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March 16, 2016

PETA models don body paint at City Hall to spread 'Go Vegan' message

The eye-catching awareness event in Center City was timed to take advantage of St. Patrick's Day's 'go green' spirit

Protests Vegetarians
01-031616_PETA_Carroll.jpg Thom Carroll/PhillyVoice

PETA's "Green Beauties" showed up at 15th and Market streets around noon on Wednesday to promote the organization's "Go Green: Go Vegan" campaign a day before many Irish-Americans will traditionally consume corned beef on St. Patrick's Day.

Avery Sanchez didn’t wake up in Wynnefield on Wednesday thinking he’d promise to swear off a meat-eating lifestyle in perpetuity, but that’s exactly (well, sorta) what ended up happening at 15th and Market streets.

Gallery: 'Green Beauties' promote veganism

The 26-year-old wanted to take a photo with three PETA members who stripped down to basically nothing but shamrock pasties and booty shorts, and applied green paint body to bare skin in a mission to urge passersby to “Go Green! Go Vegan!”

The painted Kelsey Brennaman from Kansas City, Missouri, made him a deal: “You got to be vegan forever; then, you can get a picture.”

Sanchez agreed, smilingly posed with the green trio and nodded when Brennaman said, “Congratulations on your new vegan journey.”

That journey wasn’t but 2-minutes old when I asked Sanchez – out of the trio’s earshot – whether he intended to live up to his end of the bargain. As expected, he was unsure whether he could.

“I’m gonna try?” he said unconvincingly. “Lust is a m-----------. It makes men do anything.”

Even if they’d been able to hear Sanchez’s instantaneous about-face, Brennaman and fellow green-activists Randi Fair and Sara Britt wouldn’t likely have regretted taking that one out of hundreds of photos in which they were captured from noon to 1 p.m.

After all, theirs was a mission of building awareness for a stance that eating meat has a negative impact on all facets of environmental health.

“This is the least I can do. The attention can be uncomfortable, but it’s not a huge sacrifice.” – Kelsey Brennaman, PETA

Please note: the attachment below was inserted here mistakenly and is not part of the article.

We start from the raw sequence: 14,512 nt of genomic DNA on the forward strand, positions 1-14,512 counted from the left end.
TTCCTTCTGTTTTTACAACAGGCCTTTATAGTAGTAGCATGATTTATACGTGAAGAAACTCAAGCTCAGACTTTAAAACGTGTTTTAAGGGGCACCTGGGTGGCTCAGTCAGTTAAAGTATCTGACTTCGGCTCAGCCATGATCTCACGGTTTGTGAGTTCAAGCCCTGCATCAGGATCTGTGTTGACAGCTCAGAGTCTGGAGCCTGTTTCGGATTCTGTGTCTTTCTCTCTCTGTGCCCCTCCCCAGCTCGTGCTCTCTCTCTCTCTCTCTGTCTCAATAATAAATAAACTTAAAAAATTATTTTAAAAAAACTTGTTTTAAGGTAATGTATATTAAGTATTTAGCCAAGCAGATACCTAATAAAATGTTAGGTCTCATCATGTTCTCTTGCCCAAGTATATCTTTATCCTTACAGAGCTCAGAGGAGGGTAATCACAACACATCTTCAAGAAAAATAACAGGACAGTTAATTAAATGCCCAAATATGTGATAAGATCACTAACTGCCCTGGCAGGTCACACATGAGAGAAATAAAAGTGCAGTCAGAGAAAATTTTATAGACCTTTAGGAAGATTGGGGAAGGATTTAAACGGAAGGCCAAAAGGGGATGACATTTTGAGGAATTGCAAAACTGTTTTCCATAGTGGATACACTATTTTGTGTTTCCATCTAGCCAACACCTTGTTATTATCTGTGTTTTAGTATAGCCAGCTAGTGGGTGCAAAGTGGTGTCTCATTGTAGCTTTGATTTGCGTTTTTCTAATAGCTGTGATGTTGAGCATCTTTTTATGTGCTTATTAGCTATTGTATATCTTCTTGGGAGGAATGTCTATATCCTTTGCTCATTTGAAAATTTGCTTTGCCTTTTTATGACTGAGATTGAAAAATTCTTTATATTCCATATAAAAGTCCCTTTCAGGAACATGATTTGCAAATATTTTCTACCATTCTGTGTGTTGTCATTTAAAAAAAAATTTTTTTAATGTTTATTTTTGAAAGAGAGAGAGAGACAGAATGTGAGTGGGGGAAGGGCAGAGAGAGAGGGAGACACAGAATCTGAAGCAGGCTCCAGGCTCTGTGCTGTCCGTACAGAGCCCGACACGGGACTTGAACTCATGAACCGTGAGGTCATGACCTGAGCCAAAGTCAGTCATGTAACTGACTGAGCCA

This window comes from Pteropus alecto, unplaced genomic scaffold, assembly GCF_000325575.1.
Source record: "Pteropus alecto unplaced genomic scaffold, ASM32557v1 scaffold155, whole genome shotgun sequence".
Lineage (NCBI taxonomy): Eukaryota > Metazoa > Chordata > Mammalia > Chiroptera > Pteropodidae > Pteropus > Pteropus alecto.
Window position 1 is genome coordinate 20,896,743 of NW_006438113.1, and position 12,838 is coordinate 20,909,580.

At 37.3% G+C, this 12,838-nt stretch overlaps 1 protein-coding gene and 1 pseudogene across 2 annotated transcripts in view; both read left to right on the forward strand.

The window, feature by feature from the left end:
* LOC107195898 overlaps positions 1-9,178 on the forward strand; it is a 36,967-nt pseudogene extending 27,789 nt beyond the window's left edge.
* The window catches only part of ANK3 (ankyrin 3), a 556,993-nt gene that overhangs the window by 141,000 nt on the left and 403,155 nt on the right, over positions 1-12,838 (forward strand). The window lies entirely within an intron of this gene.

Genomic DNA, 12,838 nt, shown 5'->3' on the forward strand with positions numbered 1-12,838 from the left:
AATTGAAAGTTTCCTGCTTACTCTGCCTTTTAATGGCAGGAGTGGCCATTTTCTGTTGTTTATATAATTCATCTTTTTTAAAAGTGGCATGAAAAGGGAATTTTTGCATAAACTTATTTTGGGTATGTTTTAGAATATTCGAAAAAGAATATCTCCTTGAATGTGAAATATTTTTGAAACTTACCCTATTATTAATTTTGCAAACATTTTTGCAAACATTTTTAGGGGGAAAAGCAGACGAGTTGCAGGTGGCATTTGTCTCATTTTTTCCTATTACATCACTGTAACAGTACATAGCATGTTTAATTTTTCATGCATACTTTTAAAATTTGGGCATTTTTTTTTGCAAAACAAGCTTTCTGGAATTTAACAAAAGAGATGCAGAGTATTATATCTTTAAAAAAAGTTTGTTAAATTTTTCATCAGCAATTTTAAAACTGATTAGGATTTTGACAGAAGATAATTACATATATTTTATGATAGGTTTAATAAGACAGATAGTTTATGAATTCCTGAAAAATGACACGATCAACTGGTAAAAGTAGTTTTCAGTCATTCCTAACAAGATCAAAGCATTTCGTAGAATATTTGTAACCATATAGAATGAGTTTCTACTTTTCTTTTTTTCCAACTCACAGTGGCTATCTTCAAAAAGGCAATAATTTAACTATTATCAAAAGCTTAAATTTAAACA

They distributed flyers to that effect to curious passersby who were jarred by the unusual sight in front of them. They also had leaflets with recipes for those interested in learning more about the issues that prompted this display of near-nudity at a public intersection crowded with lunch-goers.

PETA’s Ashley Byrne was not painted on Wednesday. She served as point person for the “Body-painted Beauties Say ‘Eat Green. Eat Vegan!’ for the St. Patrick’s Day” event.

“It’s a great way to get people’s attention and offer information. We’ve already handed out hundreds of our ‘Vegan Starter Kits’ and so many people have come up with questions about it, and eating healthier,” said Byrne, noting that the group would be in Chicago on Thursday with a similar mission. “St. Patrick’s is the ideal time to tell people the best way to ‘go green’ is to ‘go vegan.’

“Our volunteers are always happy to do eye-catching demonstrations that are fun, but have an important message to share.”

To be sure, there was a substantial amount of ogling and comment-fielding going on across the street from City Hall throughout the body-painted beauties’ time there. (One noteworthy exchange: Passerby: “Is that paint on your body?” Fair: “No, I’m naturally green.”) 

So much so, in fact, that you had to wonder whether it made the models at all uncomfortable, even if the mid-60s temperature made for meteorological ease.

For Brennaman, this wasn’t a new experience. Though she admitted that she felt “like Kim Kardashian today with all the people taking pictures,” she first replaced clothing with paint in Denver, Colorado, four years ago.

On that day, she painted herself red and sat in a “shoebox” as part of an anti-leather demonstration. The inspiration for that came from a friend “who did everything he could for animals.” Though she’s worked with domestic-abuse victims, homeless people, children in need and other humans, she felt that “what animals have to go through” is worse.

So, she’s done several body-painting awareness/protest events in the years since.

“This is the least I can do,” she said. “The attention can be uncomfortable, but it’s not a huge sacrifice.”